Democratic budget: Savings & stability
HB7424, the Democratic state budget bill, passed the House on June 3. Contrary to misinformation-spewing borrow-and-spend-Republicans, the Democratic budget holds taxes flat, pays down long-term liabilities, maintains funding for towns and schools, achieves important savings, and builds on and accelerates renewed economic and fiscal dynamism.
Stabilizes and reforms growth-sapping fixed costs
- Saves $185 million in state employee and retiree health care over the next two years.
- Pays down $75 million of the historic cumulative deficit.
- Allocates $381 million to restructure the Teachers’ Retirement System, part of multi-year plan to pay down long-term unfunded liabilities BEFORE they come due.
- Moves Connecticut toward robust savings, placing it among the best states for budget reserves.
First budget in four years without rate increase.
No sales tax rate increase, improves local retail competitiveness
- Eliminates the arbitrary sales tax disparity that disadvantaged local retailers versus online.
- Broadens our sales tax base without harming our existing brick & mortar retailers.
No reduction in funding for cities and town
- Keeps municipal funding flat over the next two years.
- Adjusts car tax formula to reflect year-over-year grand list changes.
Fully funds the Special Transportation Fund (STF)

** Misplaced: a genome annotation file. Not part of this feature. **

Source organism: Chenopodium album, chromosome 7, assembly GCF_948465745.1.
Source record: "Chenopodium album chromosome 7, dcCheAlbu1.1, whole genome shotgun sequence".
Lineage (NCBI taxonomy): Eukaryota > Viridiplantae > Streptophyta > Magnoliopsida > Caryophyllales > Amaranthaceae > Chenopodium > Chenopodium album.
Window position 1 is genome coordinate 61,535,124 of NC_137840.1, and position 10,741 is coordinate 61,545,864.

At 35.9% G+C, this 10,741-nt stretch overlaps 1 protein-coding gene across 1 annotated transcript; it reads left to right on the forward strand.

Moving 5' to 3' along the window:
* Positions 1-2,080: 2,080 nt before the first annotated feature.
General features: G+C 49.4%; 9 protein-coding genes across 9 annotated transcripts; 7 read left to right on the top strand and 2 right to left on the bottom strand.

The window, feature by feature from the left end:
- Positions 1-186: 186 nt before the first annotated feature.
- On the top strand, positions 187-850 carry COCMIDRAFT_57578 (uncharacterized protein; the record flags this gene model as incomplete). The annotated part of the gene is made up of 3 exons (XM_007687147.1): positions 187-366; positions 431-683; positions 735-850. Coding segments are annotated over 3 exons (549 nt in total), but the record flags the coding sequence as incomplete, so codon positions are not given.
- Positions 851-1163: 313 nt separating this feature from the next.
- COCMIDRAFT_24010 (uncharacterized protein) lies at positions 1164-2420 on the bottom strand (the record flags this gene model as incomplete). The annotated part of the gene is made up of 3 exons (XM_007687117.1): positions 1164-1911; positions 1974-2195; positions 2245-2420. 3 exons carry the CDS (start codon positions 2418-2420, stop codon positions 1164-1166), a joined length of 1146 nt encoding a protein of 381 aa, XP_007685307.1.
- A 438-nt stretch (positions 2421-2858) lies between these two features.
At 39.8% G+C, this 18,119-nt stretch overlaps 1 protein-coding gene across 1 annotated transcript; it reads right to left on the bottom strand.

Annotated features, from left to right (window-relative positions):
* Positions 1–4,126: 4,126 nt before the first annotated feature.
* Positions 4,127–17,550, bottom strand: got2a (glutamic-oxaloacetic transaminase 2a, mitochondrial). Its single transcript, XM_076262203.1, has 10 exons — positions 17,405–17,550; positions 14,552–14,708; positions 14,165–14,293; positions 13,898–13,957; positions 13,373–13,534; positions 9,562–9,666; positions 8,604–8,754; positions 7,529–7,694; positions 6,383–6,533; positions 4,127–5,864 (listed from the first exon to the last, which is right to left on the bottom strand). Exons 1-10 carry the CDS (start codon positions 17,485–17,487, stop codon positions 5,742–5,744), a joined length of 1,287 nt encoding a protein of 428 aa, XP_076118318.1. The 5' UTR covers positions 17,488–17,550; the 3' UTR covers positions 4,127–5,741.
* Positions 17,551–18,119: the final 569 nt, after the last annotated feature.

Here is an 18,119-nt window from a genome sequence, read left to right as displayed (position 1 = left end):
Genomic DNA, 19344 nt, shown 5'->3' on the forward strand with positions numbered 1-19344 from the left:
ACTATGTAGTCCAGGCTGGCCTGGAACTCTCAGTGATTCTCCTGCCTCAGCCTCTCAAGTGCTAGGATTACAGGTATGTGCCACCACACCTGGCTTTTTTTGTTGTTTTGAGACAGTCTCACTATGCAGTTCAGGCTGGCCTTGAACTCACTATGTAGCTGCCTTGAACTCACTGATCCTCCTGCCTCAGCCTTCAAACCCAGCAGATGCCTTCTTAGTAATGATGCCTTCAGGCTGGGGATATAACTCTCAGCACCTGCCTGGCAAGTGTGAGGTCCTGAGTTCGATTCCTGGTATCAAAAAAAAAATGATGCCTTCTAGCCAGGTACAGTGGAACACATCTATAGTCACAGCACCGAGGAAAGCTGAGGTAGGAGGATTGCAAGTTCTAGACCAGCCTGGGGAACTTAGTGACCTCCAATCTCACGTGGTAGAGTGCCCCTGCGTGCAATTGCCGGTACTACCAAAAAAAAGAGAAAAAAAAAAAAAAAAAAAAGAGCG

- Brings the STF into balance over five years to repair our roads, bridges and highways.
- Fully implements the car sales tax into the fund by 2023.
Protects and supports Connecticut’s working families and vulnerable communities
- Rebuilds the economy from the “bottom up” by funding implementation of four-year phased minimum wage increase and paid family & medical leave.
- Includes $29M in funding over two years for wage increases for nursing home workers and expands eligibility for HUSKY A adults to 160 percent of the federal poverty level.
Increases funding for public education and workforce development
- Maintains the Educational Cost Sharing (ECS) formula and provides an additional $112M over two years.
- Includes a plan for Debt-Free Community College beginning in 2020 and adds $250,000 to the Minority Teacher Incentive Program.
- Strengthens the pipeline from Connecticut’s schools/colleges/universities to Connecticut’s growth industries (advanced manufacturing, biotechnology, others).
Supports Connecticut businesses
- Eliminates the $250 business entity tax — a tax that is mainly paid by small businesses.
- Phases-out the Capital Base tax under the Corporation Tax by Jan. 1, 2024.
Protects the environment and invests in clean energy
- Increases state’s purchases of zero-emission vehicles, incentivizes Connecticut residents’ purchases.
- Imposes a $0.10 tax on environmentally unfriendly plastic bags for two years, followed by an outright ban.
- Protects the state’s ratepayer funded energy efficiency and green bank programs.
Promotes health and wellness
- Raises the age for the consumption of tobacco products from 18 to 21 years old.
- Places a new 10 percent wholesale tax on e-cigarettes and a 40 cents per mL tax on “open” e-cigarettes to bring e-cigarettes closer in line to the state’s cigarette tax.
In all these and many other ways, the Democratic budget accelerates Connecticut’s return to economic and fiscal vitality.
The Ridgefield Democratic Town Committee provides this column.